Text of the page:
This story appeared in PRC’s Preservation in Print magazine. Interested in getting more preservation stories like this delivered to your door? Become a member of the PRC for a subscription!

If ever there was a town made for theater, New Orleans fits the playbill. Its populace, historically and today, seems to relish performance and spectacle, to the point that both spill out into the public space. 

In the 19th century, the dramatic arts formed an industry here, as lucrative as it was influential, and its offerings spanned the gamut of style and sophistication on both the French and American sides of town. Impresarios programmed everything from Shakespeare to satire and from melodramas to minstrelsy, along with operas, symphonies, balls, vaudeville, and at the turn of the 20th century, moving pictures. In an era before modern media, playhouses provided an escape from quotidian monotony, offering an accessible amusement where patrons could exhibit their social status. 

Not coincidentally, theaters often experimented with new technologies and innovations, among them gas illumination in the 1830s, electrical illumination in the 1880s, moving pictures in the 1890s, and air-conditioning in the 1920s. It was Bourbon Street’s clever fusion of performance and dining that spawned its nightclub scene, which in time would develop into the entertainment strip of today. The early 1900s also saw the peak of the “theater district” in and around Canal Street at Rampart and Basin — home in 1910 to 14 theaters and other performance venues. By 1930, New Orleans had at least 65 live-performance theaters, 63 dance halls, and 56 motion-picture theaters.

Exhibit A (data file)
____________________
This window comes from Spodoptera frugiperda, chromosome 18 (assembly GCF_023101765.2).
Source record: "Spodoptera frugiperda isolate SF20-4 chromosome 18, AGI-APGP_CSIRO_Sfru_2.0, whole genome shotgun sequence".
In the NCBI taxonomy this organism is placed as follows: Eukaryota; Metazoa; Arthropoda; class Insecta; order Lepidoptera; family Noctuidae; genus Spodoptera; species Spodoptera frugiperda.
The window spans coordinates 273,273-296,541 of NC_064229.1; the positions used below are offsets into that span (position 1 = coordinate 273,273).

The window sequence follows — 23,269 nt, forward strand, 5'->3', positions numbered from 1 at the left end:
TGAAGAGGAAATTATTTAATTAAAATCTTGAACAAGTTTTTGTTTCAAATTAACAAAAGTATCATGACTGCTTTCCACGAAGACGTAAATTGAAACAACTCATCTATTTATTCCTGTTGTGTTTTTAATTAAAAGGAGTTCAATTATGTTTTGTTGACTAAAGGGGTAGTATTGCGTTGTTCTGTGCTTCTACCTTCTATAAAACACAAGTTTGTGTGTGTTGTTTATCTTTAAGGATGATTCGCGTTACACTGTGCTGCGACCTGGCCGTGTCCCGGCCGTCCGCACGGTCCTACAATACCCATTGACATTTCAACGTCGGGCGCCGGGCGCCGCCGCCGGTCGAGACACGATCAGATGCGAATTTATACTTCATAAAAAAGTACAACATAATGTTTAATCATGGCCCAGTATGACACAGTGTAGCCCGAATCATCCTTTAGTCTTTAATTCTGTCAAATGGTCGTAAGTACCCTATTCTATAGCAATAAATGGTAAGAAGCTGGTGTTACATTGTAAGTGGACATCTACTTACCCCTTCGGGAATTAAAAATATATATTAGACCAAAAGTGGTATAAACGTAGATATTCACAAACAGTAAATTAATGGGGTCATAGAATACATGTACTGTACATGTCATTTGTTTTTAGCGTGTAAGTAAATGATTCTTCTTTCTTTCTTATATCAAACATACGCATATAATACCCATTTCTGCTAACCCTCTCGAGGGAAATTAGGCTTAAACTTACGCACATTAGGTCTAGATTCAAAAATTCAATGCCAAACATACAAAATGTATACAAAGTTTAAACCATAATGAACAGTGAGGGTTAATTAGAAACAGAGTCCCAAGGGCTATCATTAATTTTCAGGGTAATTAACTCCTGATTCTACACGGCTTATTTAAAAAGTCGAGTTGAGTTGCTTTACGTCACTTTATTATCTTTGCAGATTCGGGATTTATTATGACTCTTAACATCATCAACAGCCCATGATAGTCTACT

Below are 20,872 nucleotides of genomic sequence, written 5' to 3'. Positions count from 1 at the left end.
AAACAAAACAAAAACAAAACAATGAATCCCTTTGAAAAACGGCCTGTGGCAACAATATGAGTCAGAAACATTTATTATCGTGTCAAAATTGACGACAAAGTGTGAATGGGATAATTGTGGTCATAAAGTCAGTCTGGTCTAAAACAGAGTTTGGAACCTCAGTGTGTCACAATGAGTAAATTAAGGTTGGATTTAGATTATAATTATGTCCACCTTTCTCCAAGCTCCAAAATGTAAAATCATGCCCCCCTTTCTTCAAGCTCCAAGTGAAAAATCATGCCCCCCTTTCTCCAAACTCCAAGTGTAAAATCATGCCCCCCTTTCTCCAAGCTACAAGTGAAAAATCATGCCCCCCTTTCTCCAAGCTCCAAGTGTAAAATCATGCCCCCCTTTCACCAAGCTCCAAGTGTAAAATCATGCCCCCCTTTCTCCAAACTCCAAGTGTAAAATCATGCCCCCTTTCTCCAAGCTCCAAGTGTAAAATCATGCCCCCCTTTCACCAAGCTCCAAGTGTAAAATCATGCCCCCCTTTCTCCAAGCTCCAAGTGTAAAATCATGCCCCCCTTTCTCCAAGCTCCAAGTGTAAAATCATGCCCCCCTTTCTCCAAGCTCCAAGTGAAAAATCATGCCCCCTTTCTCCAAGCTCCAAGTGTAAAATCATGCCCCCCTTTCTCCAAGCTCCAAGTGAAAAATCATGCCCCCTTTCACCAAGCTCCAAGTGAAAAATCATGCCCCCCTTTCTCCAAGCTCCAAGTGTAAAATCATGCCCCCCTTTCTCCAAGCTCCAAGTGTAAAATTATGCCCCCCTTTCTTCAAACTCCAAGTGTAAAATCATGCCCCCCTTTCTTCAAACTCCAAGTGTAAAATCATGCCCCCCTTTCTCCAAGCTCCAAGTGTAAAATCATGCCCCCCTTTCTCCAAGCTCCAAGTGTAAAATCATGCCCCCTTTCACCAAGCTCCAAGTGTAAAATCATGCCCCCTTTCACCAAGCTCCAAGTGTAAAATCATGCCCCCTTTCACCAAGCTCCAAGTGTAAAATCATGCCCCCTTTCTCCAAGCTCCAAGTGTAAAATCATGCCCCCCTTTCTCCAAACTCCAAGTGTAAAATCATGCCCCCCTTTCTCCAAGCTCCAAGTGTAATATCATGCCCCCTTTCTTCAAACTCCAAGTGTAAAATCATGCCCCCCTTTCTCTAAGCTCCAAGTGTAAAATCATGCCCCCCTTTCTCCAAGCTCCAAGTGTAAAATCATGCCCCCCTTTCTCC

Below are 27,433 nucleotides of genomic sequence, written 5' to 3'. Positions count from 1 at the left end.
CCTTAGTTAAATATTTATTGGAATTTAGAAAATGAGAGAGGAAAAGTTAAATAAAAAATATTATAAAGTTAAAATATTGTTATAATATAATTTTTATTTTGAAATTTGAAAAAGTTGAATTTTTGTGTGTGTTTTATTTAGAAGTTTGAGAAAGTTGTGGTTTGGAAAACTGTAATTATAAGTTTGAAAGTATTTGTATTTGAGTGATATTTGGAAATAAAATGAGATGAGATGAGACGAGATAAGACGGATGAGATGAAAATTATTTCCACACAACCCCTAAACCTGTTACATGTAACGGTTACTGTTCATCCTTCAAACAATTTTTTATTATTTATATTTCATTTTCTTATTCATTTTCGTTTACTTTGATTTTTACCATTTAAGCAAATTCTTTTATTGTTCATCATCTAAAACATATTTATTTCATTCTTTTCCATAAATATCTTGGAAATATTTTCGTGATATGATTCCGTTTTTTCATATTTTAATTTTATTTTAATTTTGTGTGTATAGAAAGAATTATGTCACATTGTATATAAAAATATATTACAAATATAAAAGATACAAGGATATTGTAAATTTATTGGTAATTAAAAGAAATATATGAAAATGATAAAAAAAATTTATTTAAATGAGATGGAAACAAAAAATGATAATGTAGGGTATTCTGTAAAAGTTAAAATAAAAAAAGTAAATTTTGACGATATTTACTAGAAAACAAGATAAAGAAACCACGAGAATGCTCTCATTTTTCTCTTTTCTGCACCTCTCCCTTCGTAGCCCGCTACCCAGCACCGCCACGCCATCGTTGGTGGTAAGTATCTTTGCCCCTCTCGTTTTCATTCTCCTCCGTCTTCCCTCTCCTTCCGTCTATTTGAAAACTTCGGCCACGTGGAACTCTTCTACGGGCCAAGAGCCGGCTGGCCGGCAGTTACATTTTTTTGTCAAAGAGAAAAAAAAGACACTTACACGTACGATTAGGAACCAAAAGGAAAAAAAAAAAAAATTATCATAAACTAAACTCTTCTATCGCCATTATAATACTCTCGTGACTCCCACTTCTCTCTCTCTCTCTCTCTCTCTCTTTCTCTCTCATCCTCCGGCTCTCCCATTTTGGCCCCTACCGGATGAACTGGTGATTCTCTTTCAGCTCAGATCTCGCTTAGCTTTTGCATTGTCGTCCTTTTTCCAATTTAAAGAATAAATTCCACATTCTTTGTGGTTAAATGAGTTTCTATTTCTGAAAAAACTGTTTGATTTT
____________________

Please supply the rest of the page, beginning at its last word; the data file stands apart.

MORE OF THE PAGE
Among the most innovative playhouses were the Tulane and Crescent theaters, built in 1898 fronting Baronne and running along 900 Common St. to University Place (now Roosevelt Way). A predecessor of the multiplex, the Tulane and Crescent were two similar, but structurally separate, venues designed for musical and theatrical performances and later adapted for picture shows. 

The name Tulane was not incidental; here had stood the main campus of Tulane University (previously the University of Louisiana and originally the circa-1834 Medical College of Louisiana) starting with its 1848 construction until shortly after the campus was relocated uptown in 1894. The university continued to own 900 Common, and after it cleared away its antebellum complex — three temple-like edifices of the Greek idiom, designed by James Dakin — it leased the land to investors Klaw & Erlanger to create the Tulane and Crescent theaters. 

Designed by Thomas Sully and erected for $200,000, the dual venues were shaped like parallelograms to conform to the slanted block. Their stages backed to University Place, and both entrances fronted a landscaped lawn on Baronne Street — a rarity for this densely urbanized area. The Crescent was on the upriver side, and the Tulane just downriver; both had two-story lobbies facing the lawn, which opened into four- to five-story auditoriums. 

The theaters were surprisingly modern, sans the ornamentation typical of this Late Victorian era and of which Sully indulged notably in his other projects. The buildings did, however, feature three elaborate cast-iron signs propped up above the lobbies, one spelling out CRESCENT, the other TULANE, and the third arching over the alley in between.

Klaw & Erlanger programmed the theaters to appeal to different segments of society.  The Crescent “seated 1,800,” wrote historian Leonard V. Huber, and “was designed as a popular-price theatre to continue the sort of offerings that Klaw and Erlanger had been presenting at the St. Charles [Theater],” whereas the somewhat smaller “Tulane catered to a clientele that had patronized the Academy of Music” (which may explain its smaller size).